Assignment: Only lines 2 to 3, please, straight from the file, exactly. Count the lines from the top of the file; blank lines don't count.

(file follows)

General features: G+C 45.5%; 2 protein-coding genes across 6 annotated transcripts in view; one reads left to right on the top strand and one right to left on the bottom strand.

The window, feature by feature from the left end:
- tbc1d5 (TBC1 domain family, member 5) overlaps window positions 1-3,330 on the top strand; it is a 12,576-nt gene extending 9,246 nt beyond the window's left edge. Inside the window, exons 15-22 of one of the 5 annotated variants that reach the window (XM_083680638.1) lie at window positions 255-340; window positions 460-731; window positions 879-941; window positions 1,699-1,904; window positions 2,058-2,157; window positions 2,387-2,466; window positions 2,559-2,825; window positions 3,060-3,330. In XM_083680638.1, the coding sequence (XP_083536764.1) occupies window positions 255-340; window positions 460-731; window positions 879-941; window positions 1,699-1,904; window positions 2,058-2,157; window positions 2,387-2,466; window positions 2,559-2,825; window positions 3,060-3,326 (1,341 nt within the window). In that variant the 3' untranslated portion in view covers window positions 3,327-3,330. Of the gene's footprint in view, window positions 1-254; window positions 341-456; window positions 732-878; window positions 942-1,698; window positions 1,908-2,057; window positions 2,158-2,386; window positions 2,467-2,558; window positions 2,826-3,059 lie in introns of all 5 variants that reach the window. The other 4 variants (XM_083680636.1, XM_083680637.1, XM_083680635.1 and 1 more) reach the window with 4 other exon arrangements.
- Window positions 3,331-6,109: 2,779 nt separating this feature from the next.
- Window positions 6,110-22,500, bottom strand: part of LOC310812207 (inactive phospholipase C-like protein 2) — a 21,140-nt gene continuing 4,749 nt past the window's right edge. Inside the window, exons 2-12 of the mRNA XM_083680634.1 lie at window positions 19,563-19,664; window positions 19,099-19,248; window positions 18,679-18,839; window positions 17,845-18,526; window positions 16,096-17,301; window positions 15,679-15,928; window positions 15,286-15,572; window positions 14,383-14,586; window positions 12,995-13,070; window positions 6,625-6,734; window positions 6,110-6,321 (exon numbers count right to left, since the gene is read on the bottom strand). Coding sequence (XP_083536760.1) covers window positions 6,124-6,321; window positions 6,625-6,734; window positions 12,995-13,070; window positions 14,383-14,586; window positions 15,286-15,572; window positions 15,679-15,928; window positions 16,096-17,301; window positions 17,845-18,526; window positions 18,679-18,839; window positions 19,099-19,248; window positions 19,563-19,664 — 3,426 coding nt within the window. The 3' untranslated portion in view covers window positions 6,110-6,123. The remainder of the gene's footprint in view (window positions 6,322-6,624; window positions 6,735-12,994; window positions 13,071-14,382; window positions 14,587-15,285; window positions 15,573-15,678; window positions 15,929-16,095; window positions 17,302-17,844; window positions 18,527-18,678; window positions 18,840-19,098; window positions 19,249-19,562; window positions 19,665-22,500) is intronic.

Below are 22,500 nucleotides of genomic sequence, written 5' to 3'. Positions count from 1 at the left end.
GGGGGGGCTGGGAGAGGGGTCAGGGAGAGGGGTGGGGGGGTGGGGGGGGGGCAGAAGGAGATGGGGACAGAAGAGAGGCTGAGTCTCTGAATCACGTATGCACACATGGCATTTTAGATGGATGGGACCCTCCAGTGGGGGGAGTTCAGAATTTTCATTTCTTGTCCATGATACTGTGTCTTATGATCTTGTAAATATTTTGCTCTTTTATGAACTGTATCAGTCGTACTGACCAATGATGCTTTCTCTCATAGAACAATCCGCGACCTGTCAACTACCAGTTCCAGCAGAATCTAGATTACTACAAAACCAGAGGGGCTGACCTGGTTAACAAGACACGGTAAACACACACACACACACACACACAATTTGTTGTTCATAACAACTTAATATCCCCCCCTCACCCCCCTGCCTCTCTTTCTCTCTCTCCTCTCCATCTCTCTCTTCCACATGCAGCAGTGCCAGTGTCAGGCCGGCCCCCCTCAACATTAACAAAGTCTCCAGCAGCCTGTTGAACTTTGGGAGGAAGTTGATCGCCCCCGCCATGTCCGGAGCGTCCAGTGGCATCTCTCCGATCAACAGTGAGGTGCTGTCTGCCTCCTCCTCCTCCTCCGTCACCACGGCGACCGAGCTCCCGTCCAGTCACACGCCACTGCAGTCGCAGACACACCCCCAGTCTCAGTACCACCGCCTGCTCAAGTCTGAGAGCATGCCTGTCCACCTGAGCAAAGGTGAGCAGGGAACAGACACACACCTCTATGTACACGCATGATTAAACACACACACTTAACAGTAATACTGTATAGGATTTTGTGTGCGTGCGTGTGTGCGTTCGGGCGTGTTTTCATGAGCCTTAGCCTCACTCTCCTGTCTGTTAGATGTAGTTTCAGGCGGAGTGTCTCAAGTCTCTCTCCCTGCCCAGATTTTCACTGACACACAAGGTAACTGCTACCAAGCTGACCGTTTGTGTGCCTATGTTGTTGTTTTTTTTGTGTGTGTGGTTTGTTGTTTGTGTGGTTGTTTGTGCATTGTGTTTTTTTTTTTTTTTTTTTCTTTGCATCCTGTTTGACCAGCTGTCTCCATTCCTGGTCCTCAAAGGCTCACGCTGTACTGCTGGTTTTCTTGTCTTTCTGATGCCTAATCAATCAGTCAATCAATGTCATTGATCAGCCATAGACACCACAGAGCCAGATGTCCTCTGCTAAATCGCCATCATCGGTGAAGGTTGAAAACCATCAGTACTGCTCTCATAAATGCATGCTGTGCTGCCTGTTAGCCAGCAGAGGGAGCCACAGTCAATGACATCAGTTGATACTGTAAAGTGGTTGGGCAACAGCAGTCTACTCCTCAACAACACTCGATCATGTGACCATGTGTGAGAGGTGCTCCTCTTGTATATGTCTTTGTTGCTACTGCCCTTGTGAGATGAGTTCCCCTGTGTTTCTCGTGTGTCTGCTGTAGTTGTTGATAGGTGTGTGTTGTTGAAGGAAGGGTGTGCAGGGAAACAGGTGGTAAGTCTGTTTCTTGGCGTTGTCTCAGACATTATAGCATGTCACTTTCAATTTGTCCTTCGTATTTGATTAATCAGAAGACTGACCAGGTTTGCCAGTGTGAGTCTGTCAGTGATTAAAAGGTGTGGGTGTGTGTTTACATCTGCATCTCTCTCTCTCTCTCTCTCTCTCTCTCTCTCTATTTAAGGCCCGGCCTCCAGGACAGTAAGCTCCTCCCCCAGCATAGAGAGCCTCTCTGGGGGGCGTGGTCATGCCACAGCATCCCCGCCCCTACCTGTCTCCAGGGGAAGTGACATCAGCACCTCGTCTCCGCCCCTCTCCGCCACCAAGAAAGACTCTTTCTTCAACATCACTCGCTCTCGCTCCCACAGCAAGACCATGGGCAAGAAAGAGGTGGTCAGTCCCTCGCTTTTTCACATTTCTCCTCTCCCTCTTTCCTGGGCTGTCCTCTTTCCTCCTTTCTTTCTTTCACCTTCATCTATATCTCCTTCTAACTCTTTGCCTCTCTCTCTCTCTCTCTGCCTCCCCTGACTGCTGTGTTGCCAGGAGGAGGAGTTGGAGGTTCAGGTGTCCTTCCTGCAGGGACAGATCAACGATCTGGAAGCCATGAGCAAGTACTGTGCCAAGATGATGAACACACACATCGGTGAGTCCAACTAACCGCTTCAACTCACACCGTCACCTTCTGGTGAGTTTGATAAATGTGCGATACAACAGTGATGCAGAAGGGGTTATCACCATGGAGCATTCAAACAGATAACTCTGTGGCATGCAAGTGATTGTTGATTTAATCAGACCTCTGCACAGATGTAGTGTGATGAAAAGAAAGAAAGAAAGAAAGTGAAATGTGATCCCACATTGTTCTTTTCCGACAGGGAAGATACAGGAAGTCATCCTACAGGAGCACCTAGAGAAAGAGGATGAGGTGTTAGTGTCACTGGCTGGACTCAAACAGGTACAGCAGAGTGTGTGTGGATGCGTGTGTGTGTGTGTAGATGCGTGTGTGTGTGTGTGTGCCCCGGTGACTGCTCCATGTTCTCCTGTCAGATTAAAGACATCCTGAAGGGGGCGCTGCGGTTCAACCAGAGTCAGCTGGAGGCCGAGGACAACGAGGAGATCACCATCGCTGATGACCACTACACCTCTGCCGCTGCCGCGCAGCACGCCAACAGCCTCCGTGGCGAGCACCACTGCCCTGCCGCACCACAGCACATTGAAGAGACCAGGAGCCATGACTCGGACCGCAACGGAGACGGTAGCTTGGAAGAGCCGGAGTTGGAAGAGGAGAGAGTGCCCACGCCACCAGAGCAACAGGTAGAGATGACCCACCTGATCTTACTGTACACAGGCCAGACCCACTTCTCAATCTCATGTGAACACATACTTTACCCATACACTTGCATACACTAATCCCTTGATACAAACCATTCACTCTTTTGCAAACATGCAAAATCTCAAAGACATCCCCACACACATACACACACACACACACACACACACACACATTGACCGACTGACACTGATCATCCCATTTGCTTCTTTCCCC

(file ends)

The window, feature by feature from the left end:
- tbc1d5 (TBC1 domain family, member 5) overlaps window positions 1-3,330 on the top strand; it is a 12,576-nt gene extending 9,246 nt beyond the window's left edge. Inside the window, exons 15-22 of one of the 5 annotated variants that reach the window (XM_083680638.1) lie at window positions 255-340; window positions 460-731; window positions 879-941; window positions 1,699-1,904; window positions 2,058-2,157; window positions 2,387-2,466; window positions 2,559-2,825; window positions 3,060-3,330. In XM_083680638.1, the coding sequence (XP_083536764.1) occupies window positions 255-340; window positions 460-731; window positions 879-941; window positions 1,699-1,904; window positions 2,058-2,157; window positions 2,387-2,466; window positions 2,559-2,825; window positions 3,060-3,326 (1,341 nt within the window). In that variant the 3' untranslated portion in view covers window positions 3,327-3,330. Of the gene's footprint in view, window positions 1-254; window positions 341-456; window positions 732-878; window positions 942-1,698; window positions 1,908-2,057; window positions 2,158-2,386; window positions 2,467-2,558; window positions 2,826-3,059 lie in introns of all 5 variants that reach the window. The other 4 variants (XM_083680636.1, XM_083680637.1, XM_083680635.1 and 1 more) reach the window with 4 other exon arrangements.